As you may have noticed, I am posting things again on Write with Lightning after the successful conclusion of yet another journey overseas. I’ve travelled a lot, and I am always tempted immediately after a trip to write about it. I had less inclination to write a narrative of my time in Ireland because I already wrote it in my Wanderlust Ireland blog, but I still wanted to write about travel in general and my experiences as a world traveller—that is, the customs I absorb and the people whose lives I visited. I don’t have anything more profound to tell you about the famous sights I’ve seen than anyone else who has also seen them. The Eiffel Tower is brown. The Circus Maximus is a beer bottle littered field. Oscar Wilde’s grave is covered in lipstick kisses. Angkor Wat is old. Bethlehem is a slum. Continue reading
Tag Archives: thor’s day
There were a lot of things he wasn’t allowed to like: musicals, dancing, wine, unicorns, cocktails, the colour pink, museums, sunsets, reading. And only a few things he was: beer, sports, sex, danger, gambling, smoking, machines. Because of this, he was the type of person no one writes a story about. No artistic hobbies. No secret hopes or desires. No existential crisis. Just one of those guys whom the main character irrationally desires or envies. The Stiffler figure. The party animal with great stories to tell. Great vapid stories. For a person like this to become the centre of attention to a literary audience, something outside of his normal routine had to happen to him. Continue reading
It was the summer after Grade 11—or the summer of Final Fantasy X, Smirnoff Ice, Avril Lavigne’s “Complicated”, and Dungeons and Dragons 3rd Edition. I had won a five day trip to scout out the university that ended up becoming my stomping grounds for the five years after high school. My sylvan elf rogue is a great scout—as am I.
I arrived at the retreat in what I deemed to be perfect university student attire. I must have rolled a natural-20 in Disguise, or at least a 17 in Self-Deception, to warrant my success. As I walked around campus, old computer speakers lashed to the sides of my backpack scratchily, and between skips, played The Bloodhound Gang’s “The Bad Touch” as the theme song of my group: Team DC (Discovery Channel). I also brought badminton racquets to show off what I liked to think of as my cool, athletic side. The tunes and sports equipment apparently worked, because I met a girl Continue reading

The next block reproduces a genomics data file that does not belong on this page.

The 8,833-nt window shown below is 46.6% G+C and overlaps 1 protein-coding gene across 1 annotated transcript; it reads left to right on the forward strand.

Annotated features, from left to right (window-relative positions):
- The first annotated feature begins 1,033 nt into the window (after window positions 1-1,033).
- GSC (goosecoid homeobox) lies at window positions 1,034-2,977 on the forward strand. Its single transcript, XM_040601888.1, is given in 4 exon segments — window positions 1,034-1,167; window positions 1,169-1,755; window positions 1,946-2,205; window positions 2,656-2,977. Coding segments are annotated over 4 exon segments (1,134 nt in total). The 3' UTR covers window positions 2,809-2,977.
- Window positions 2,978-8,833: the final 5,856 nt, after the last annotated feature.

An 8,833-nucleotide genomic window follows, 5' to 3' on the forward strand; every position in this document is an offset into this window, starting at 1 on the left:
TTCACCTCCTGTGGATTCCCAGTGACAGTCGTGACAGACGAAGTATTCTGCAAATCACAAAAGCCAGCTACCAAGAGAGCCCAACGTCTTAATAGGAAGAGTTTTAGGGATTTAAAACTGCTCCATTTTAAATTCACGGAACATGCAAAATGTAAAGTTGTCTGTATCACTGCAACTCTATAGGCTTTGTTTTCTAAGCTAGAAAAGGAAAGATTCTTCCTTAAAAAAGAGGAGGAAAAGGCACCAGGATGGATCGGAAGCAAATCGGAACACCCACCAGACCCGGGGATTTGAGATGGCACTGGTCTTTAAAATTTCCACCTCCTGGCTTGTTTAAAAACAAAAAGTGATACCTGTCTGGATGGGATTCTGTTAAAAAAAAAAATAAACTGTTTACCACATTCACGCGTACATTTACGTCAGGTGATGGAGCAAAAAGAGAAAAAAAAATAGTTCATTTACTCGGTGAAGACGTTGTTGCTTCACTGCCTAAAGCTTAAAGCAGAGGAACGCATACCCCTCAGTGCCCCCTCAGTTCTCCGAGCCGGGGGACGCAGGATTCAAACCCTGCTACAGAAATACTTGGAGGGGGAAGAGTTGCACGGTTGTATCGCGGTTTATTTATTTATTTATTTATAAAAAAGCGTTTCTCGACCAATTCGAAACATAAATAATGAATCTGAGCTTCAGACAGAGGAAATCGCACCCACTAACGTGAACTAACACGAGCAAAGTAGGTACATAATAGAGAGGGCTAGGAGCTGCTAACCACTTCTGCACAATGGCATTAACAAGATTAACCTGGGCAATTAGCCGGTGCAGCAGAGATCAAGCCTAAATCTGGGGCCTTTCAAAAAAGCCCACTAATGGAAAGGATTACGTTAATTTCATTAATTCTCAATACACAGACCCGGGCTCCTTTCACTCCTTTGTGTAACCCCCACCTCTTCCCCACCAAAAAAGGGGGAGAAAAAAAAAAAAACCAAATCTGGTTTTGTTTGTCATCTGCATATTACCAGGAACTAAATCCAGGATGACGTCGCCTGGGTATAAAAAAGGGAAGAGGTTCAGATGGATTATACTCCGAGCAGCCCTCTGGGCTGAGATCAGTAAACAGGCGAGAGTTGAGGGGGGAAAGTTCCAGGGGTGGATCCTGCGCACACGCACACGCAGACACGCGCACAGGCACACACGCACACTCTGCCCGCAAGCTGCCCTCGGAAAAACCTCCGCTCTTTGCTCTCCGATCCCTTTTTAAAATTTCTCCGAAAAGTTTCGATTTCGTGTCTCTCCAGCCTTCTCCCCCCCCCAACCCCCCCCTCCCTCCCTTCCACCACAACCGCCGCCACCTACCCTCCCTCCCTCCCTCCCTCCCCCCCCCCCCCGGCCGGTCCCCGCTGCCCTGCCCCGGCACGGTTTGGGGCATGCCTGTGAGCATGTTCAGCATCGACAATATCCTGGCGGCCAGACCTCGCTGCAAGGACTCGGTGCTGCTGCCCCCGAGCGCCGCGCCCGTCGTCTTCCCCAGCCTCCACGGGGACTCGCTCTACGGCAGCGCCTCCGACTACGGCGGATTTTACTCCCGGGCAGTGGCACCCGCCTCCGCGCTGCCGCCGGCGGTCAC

I have spent my life wandering: a tourist in the lives of others. I have become culturally homeless, absorbing the attributes and customs of the countries and the people harbouring me. I carry my anchor up and never look back to a place where it once lay temporarily moored. Each port is free of me, and though someday I may drunk-dial and stay the night, I’ll be gone in the morning.
This life has made me a wiser man: a mariner of the sea of humanity. I see the flaws in your life, and I will subtly help you to share in what I have learned. I know your long-distance relationship will fail. I know you’ll regret listening to your father and studying engineering instead of art. I know your religion is hurting you more than it’s helping. I know the plans you make now don’t mean a thing because they’ll change later. I know you want to have an adventure. I know you.
Face your fears and step off the cliff with me. Jump naked from the top of the waterfall. Swim closer to the shark. Hug the tiger. Eat the mushrooms. Talk to the girl. Write down what you dream. Write down something true.
I thought this life had made me a wiser man, but I never really learned. I was always waiting for a chance to prove my findings wrong, so when I met you, I set down my anchor, ready to ignore what advice I would have given to others. But you cut through the rope and set me adrift. Now my anchor is rusting on the ocean floor, and I don’t know how to stop again even if I wanted to.